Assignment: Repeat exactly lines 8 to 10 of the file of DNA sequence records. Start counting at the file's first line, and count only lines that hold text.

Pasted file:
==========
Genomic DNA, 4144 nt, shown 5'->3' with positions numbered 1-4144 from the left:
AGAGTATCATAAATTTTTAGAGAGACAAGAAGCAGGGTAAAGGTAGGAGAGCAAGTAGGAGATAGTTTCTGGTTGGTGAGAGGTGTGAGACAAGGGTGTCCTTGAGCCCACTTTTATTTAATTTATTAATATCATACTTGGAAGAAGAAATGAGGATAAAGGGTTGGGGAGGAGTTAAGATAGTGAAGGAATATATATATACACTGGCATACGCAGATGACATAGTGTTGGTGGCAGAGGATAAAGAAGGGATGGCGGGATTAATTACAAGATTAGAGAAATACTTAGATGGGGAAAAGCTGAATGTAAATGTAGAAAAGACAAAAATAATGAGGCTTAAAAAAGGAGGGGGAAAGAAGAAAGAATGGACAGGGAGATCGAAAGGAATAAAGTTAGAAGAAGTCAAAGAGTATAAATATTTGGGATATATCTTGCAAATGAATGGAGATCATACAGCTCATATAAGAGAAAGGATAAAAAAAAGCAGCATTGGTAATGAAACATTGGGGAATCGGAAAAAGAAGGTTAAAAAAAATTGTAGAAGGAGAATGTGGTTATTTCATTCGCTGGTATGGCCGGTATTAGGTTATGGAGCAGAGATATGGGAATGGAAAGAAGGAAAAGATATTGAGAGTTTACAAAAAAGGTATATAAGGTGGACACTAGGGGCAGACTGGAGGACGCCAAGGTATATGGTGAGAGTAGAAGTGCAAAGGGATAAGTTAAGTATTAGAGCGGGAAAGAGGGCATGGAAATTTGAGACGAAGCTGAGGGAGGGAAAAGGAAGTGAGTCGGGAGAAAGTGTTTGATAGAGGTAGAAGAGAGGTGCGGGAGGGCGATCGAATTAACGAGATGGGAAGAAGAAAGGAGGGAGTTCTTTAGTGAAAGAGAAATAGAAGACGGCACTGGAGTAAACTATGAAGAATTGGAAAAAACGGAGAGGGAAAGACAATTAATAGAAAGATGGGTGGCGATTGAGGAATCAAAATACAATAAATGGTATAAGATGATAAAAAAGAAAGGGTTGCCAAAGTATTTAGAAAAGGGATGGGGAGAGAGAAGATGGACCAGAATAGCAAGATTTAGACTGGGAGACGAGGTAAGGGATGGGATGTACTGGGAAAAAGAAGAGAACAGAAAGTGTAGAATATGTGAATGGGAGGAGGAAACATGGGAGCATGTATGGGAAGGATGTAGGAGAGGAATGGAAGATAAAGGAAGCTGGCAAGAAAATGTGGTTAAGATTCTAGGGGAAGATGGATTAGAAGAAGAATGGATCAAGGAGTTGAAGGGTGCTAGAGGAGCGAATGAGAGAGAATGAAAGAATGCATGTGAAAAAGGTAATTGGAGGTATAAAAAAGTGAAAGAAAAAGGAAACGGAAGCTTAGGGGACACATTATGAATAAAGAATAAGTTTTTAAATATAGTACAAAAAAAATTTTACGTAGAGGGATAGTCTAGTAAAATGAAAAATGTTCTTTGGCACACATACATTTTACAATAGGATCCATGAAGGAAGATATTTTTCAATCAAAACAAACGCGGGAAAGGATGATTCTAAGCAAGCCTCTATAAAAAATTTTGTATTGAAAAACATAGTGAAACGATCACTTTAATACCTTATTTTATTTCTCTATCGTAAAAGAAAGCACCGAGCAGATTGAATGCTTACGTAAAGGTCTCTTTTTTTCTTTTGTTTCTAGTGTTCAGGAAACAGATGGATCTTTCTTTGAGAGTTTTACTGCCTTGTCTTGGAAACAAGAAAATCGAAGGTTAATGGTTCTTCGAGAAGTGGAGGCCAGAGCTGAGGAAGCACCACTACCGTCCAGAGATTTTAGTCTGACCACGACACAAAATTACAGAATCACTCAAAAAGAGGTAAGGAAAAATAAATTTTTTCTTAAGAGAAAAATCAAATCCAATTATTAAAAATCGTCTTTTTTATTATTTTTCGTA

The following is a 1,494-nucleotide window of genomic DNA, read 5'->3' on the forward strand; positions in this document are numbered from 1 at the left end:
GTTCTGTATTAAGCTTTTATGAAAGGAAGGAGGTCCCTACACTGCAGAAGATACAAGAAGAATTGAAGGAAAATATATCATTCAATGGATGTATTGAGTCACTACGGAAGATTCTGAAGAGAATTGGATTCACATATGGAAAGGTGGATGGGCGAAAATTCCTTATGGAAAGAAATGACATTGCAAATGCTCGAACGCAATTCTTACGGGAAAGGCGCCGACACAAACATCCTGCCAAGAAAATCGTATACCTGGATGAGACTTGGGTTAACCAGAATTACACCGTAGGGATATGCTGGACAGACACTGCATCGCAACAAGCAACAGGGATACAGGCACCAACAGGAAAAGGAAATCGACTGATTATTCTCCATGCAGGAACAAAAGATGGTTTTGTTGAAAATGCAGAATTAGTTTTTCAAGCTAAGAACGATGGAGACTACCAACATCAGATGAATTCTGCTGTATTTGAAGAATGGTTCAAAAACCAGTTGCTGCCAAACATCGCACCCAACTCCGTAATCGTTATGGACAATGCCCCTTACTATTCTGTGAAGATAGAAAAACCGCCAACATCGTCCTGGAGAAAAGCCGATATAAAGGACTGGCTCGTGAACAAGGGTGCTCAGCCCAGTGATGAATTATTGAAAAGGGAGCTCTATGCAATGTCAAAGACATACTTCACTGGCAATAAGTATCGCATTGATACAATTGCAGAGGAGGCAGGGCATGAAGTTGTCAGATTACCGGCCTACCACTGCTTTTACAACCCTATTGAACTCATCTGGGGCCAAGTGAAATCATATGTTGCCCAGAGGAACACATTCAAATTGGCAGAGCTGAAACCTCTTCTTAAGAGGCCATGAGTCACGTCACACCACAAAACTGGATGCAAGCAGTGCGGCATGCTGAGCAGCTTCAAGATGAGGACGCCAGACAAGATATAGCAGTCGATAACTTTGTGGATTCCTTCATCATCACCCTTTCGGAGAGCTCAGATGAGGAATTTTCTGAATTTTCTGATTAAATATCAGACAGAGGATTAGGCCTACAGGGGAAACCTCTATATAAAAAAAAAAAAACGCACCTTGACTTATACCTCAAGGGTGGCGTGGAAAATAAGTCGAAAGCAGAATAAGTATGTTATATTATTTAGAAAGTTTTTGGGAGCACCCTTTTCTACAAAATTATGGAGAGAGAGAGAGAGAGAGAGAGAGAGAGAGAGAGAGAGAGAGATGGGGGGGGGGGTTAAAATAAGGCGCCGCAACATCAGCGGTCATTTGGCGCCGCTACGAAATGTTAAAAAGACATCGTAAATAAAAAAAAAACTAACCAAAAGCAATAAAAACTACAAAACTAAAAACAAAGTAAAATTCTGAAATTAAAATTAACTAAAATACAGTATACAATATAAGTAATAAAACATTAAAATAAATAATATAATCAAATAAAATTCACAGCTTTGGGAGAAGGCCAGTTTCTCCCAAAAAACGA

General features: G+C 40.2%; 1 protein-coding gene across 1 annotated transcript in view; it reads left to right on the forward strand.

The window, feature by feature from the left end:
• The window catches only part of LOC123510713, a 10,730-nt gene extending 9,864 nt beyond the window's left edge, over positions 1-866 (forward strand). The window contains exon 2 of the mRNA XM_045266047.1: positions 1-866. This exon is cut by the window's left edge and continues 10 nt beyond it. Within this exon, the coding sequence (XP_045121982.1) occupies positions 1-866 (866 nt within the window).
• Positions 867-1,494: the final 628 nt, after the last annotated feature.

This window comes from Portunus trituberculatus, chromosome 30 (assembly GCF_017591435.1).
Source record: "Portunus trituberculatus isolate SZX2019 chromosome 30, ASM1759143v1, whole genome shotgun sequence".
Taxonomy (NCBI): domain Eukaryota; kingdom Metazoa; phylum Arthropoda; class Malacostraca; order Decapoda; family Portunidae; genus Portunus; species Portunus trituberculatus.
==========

• Positions 867-1,494: the final 628 nt, after the last annotated feature.

This window comes from Portunus trituberculatus, chromosome 30 (assembly GCF_017591435.1).
Source record: "Portunus trituberculatus isolate SZX2019 chromosome 30, ASM1759143v1, whole genome shotgun sequence".